At the end of 2022 I put out a poll to my social media followers asking what they wanted to see and learn more about in 2023. I have always struggled with being on social media as a business owner and physical therapist. There is so much information out there (and misinformation), it can feel overwhelming; and I don’t like the idea of contributing to that overwhelm. So, I aim to be more intentional. With that, I’m using your feedback to drive my writing and social media content this year because I want to provide you with information that is relevant and useful!
We’re kicking off 2023 blogs by highlighting the peaks and valleys of physical therapy and recovery from injury. This is something that was requested as a topic because it can be so frustrating when you’re knee deep in the process, and it’s sometimes difficult to see the light at the end. With most things in life that involve making progress, we often experience setbacks, plateaus, or even failures. Ultimately, those things are what launch us to be better on the other side! We can think of recovering from an injury in the same way. As much as we wish it to be linear, it just isn’t and, truthfully, if we’re avoiding some of those setbacks or failures, we may not be challenging ourselves enough to see progress. Of course, when dealing with pain or injury there are always guidelines and considerations to help us stay the course.
#1) Be patient with your rehabilitation journey! It’s not plausible to completely resolve pain in 1-2 sessions, especially if something has been around for a long time. The role of a physical therapist is to help you manage pain, modify training, and provide education so you can make informed decisions when it comes to your health. We are always working toward long-term resolutions and goals rather than quick fixes; these are focused on establishing good exercise habits, a healthy diet, and regular and sufficient sleep.
#2) When experiencing a setback there are a few things to ask yourself: What was I doing that provoked this setback? Was it more than my previous level of activity? If so, that’s actually progress! You were able to do more activity before having an increase in your pain. Something you likely would not have been able to do, say, 2 months ago – Congrats!
You might also ask: How much more pain am I in than usual? Is there significant swelling or mobility limitation associated with it? How long does it take me to recover from this exacerbation?
These questions can give us some information on the degree of setback, or how much we may need to adjust in our rehab plan. A small to medium increase in your pain that does not greatly impact your mobility and reduces in 1-2 days after the exacerbation is okay! This is giving us information on the stressors your body can currently handle so we can manipulate those appropriately for adaptation!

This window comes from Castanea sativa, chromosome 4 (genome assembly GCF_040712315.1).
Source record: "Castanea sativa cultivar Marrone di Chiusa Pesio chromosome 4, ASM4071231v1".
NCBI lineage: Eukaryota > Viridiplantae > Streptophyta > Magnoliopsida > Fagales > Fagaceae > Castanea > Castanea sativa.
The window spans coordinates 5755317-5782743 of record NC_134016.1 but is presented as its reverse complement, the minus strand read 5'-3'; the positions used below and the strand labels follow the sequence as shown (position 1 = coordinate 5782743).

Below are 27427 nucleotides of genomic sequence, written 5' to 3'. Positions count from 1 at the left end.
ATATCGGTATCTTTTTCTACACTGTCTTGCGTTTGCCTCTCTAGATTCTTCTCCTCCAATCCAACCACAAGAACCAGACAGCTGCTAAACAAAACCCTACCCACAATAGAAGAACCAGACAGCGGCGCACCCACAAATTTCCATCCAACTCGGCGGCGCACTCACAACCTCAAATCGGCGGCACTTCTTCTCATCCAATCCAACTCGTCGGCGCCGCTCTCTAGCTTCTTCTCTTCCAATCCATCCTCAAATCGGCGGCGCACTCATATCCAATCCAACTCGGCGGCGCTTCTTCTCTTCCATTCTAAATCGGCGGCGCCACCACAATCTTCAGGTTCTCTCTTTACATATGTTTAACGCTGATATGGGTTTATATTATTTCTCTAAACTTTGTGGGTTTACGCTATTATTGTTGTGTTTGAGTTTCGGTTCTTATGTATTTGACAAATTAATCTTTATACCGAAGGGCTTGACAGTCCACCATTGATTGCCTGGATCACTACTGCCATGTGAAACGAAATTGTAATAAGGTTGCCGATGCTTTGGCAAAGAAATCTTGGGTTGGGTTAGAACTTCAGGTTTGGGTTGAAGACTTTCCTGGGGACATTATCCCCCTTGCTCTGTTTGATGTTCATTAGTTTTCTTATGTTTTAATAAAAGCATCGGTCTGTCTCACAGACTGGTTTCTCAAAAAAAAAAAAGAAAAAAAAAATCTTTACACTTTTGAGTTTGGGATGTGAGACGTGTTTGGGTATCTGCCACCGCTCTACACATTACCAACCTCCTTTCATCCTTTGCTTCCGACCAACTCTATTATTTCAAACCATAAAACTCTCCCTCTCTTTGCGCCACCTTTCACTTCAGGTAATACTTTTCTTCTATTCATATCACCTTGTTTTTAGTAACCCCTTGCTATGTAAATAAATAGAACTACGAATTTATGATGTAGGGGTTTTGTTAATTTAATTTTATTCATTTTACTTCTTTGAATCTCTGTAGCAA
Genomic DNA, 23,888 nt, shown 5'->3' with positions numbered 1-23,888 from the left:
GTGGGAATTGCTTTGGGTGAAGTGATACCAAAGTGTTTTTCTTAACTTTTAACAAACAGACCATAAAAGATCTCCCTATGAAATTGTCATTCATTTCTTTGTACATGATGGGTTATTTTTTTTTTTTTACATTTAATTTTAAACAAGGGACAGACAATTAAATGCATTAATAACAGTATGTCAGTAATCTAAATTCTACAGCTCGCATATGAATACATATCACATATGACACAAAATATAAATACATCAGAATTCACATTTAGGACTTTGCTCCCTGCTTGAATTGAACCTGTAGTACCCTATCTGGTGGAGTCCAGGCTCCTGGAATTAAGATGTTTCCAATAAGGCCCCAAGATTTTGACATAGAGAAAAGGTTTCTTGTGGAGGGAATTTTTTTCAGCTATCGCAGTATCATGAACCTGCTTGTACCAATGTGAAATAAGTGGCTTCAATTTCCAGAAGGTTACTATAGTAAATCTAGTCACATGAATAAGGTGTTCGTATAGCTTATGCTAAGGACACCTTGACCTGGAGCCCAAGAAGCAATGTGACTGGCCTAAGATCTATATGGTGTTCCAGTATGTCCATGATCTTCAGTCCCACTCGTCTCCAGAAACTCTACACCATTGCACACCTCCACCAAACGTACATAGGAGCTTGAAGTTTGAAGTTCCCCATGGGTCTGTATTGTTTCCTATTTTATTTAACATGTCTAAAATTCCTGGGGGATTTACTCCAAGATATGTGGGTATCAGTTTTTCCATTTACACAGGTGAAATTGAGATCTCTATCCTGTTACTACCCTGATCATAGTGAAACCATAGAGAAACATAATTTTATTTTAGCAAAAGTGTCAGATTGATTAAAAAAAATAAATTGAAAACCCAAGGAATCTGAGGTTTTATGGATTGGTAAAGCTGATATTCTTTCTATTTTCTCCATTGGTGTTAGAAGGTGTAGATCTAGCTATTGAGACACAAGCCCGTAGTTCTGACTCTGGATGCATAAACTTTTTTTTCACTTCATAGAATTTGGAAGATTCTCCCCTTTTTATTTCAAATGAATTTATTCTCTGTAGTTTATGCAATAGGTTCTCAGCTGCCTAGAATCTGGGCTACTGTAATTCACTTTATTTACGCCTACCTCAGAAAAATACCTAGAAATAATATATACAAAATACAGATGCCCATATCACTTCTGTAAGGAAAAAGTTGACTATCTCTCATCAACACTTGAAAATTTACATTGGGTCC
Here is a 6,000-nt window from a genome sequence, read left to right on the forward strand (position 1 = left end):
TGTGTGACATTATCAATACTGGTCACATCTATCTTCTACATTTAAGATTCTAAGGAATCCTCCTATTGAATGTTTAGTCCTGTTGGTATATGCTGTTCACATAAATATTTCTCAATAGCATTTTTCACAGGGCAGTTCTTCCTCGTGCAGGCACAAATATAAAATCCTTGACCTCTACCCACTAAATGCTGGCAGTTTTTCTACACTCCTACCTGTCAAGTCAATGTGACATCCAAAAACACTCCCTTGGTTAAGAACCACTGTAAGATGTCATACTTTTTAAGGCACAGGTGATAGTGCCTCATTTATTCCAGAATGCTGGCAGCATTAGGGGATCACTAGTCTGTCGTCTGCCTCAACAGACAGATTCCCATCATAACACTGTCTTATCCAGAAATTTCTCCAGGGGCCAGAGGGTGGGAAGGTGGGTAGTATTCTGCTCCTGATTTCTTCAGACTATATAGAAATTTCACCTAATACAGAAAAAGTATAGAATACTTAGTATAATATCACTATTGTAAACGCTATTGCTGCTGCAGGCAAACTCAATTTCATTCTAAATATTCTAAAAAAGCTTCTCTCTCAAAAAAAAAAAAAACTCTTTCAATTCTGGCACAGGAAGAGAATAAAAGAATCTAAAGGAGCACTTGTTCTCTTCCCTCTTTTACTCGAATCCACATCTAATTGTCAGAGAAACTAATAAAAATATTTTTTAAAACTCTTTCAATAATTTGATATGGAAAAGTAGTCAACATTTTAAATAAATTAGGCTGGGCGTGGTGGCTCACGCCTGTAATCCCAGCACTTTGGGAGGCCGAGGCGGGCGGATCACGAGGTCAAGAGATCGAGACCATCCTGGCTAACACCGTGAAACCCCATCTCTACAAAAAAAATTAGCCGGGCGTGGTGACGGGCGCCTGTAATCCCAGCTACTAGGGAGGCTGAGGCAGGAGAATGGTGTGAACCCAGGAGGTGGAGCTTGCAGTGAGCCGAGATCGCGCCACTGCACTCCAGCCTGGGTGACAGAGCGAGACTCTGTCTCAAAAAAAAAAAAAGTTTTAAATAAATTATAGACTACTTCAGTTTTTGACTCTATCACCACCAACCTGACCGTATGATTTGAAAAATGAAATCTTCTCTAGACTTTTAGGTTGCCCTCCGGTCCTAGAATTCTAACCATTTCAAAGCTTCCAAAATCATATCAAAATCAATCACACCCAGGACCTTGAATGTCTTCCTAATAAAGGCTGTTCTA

On the other hand, if there is a medium to large increase in pain, maybe some swelling, reduction in your everyday mobility, and it sticks around for more than a couple of days then we need to get on top of the inflammation. This may warrant a larger reduction in activity and re-evaluation of our rehab plan; however, by appropriately addressing this we can get back on track!
#3) Your injury is unique to you. It can be helpful to hear stories from others about their experiences, successes, challenges, etc. However, your injury is yours and it’s not the same as your best friend’s. A physical therapist uses experience of managing similar injuries to guide treatment, but they also make sure the treatment plan and interventions are individualized to YOU.
Ultimately, we can never fully predict or avoid setbacks – or injuries for that matter – we can only do our best to navigate them as they come around; and prepare ourselves to be better the next time we face a similar situation. Clear and open communication with your physical therapist is crucial for creating a plan catered to your needs, as well as working through setbacks you may experience. Additionally, continuing to participate in those activities that bring you joy, and that you love, is a huge factor in progressing through a setback – or even helping to avoid them. So, reflect on what those things might be, and the next time you experience a setback remember that it is part of the process!
Need more guidance on something you’re managing? Have questions about your own process or setback? Hit the Talk With a PT Button up top to schedule your free phone consultation!
Ell Carlson, PT, DPT
Elle Morgan, PT, DPT